Local clothing stores a point above
October 16 — Theresa Stuckart credits trust and customer relationships for the success of New Laundry, a women’s clothing store in Scranton.
“I know my clients and have established a personal relationship with them,” she said. “They know they’ll get great service and attention to detail when they walk in. I’m here to help people and that’s what you get with these little shops. You don’t get that with the shops at big surface.”
Stuckart, owner of the store at 127 N. Washington Ave., also thinks the group of downtown Scranton clothing retailers complement each other well.
“If I can’t help a customer or don’t have what they’re looking for, I send them to the other stores in town,” she said. “I think the more stores there are with more variety, that’s all the more reason people come to downtown Scranton to shop.”
Stuckart noted that advancements in technology have also been key to the continued growth of his store.
“Social media is a game-changer for small businesses,” she said. “I think you need to be on social media to let people know what you have. Online shopping has also become a big part of business, I think you need to make that available to customers.”
She acknowledges that rising inflation has created challenges for shoppers, as food and gas prices have skyrocketed, and remains committed to helping all customers find something that fits their budget.
“I think people are nervous, but depending on what they want to spend, I think I can achieve that,” Stuckart said. “I try to vary the prices…that’s what I’ve been trying to do since I’ve owned the store.”
Burt Flickinger III, chief executive of Strategic Resource Group, a New York-based retail and consumer goods consulting firm, said product quality and variety set small apparel retailers apart from big corporations.
“They tend to have better made and better designed clothes,” he said. “It’s not the ‘sea of similarity’ coming from mainland China and Asia-Pacific businesses where there’s a high synthetic oil content mixed into the fabric. With the consolidation of national chains like JCPenney, Macy’s and Kohl’s and many specialty stores, they’ve tended to work with the same vendors, designers, and salespeople, so there’s not a lot of differentiation.
Flickinger also pointed out that local drapers and merchants often have better values, prices and variety.
“They have a better sense of pay cycles within the community, county and region, and they tend to promote their larger sales,” he said. “Local merchants usually have a wider range of sizes, including larger sizes that national and international chains don’t often carry.”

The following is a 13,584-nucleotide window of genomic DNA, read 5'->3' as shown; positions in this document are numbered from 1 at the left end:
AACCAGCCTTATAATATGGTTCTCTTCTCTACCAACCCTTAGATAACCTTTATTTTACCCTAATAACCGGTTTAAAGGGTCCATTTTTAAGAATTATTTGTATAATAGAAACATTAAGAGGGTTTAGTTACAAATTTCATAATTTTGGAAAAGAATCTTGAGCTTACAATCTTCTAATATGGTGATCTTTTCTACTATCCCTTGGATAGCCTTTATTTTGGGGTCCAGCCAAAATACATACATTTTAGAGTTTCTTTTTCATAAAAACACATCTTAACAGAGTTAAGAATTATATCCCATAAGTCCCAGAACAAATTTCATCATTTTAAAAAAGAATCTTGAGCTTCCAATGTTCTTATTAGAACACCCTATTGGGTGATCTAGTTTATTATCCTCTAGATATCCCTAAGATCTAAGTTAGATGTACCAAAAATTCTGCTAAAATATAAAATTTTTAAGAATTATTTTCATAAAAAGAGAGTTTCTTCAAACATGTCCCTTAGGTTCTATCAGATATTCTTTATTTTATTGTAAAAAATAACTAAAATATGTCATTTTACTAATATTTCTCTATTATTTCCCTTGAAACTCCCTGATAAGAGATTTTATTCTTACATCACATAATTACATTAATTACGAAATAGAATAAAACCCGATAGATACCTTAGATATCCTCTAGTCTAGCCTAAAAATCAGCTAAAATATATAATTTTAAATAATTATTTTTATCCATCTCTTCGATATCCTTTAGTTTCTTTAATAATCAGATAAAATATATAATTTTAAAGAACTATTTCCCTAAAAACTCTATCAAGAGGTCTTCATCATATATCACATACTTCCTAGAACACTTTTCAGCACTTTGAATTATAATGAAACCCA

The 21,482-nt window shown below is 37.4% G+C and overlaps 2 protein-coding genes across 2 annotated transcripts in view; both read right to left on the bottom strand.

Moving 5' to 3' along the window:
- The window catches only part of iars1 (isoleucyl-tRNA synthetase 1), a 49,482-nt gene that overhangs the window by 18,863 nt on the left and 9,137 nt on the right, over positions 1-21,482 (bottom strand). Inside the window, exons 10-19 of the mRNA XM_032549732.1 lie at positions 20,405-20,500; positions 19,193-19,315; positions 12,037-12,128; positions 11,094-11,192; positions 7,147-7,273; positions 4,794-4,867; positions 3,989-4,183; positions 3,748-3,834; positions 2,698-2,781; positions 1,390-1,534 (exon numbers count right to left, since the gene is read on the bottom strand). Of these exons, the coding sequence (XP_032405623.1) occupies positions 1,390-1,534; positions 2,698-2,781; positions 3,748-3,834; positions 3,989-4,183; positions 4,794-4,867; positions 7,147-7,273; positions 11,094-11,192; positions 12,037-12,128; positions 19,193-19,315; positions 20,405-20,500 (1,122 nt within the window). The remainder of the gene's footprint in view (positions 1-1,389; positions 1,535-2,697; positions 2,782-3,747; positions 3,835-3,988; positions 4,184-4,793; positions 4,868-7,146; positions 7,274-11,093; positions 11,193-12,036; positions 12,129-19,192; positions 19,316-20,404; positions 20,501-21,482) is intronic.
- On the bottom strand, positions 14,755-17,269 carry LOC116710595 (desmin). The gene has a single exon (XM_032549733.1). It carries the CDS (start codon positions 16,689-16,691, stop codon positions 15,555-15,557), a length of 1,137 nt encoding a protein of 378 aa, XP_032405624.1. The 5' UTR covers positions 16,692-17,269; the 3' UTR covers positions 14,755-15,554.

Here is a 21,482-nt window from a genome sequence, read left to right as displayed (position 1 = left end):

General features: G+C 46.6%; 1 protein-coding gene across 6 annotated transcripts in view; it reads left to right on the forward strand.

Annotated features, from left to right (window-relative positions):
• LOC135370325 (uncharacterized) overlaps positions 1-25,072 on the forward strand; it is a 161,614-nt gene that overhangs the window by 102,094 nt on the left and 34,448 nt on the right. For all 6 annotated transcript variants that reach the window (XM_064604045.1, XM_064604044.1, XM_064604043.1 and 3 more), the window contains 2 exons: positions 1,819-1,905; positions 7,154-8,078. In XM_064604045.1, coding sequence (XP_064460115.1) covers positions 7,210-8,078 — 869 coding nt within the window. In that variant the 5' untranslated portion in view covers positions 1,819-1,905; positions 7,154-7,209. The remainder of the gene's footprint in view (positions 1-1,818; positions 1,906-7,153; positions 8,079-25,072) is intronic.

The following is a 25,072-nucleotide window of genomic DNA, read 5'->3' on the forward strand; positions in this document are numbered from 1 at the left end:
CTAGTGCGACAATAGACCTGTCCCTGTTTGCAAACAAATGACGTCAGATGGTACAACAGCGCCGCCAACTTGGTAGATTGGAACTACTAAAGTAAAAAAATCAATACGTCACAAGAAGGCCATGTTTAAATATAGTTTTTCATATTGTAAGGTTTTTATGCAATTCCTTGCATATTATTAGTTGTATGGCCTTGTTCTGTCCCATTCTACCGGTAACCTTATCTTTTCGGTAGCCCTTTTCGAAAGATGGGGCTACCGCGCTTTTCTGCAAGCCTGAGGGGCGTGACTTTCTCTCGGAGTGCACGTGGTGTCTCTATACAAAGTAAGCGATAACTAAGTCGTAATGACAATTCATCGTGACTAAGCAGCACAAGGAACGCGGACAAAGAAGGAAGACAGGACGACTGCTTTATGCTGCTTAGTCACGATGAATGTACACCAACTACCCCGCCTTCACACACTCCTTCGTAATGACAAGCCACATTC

Flickinger’s company conducted searches across the country, including Lackawanna and Wyoming counties, and found that Walmart had stopped supporting local and professional sports teams.
“They said they tend to do a big delivery for the season and when it sells out they don’t reorder anymore,” he said.
Meanwhile, Tim Wagner, owner of Tim Wagner’s Sports Corner at 1827 Sanderson Ave. in the Green Ridge section of Scranton, has established a loyal following for over three decades by providing apparel options for a wide selection of professional and varsity teams.
“That’s one of the reasons I’ve been around for so long,” he said. “The focus is on local teams, but I have something for just about every team. I know most people who come by first name because they’ve been coming for so long.”
Leslie Collins, President and CEO of Scranton Tomorrow, a non-profit community and economic development organization, has been encouraged by the emergence of new businesses and the growth of others.
“We are seeing an increase in retail startups and the expansion of existing businesses in the downtown district,” she said. “We are thrilled with the opportunity this brings to our community as a whole.”
Collins praised local retailers for their resilience during the height of the COVID-19 pandemic and beyond.
“We discovered during COVID that small business clothing stores are very flexible, probably more flexible than they knew in their own business model,” she said. “They have an incredible understanding of their customer base and they have been able to adapt very quickly to meet their customer needs and their own financial viability.”
She also believes the effects of the pandemic have heightened the importance of convenience stores among area residents.
“I think it was a reminder that small businesses really are the backbone of our communities,” Collins said. “They provide expertise and personalized service, they employ a local workforce, and they have unique items. More importantly, they keep revenue within our own community.”
Justin Amendolaro, owner of Amendolaro, a modern boutique located at 412 Biden St., strives to offer all of the newest and most popular styles in his boutique and appreciates the community’s ongoing supportive community.
“I try to get everything trendy and trendy,” he said. “It’s almost like a one-stop shop. We have such a variety of products and our customers have been great. I think they know how hard it is for small businesses to stay afloat these days.”
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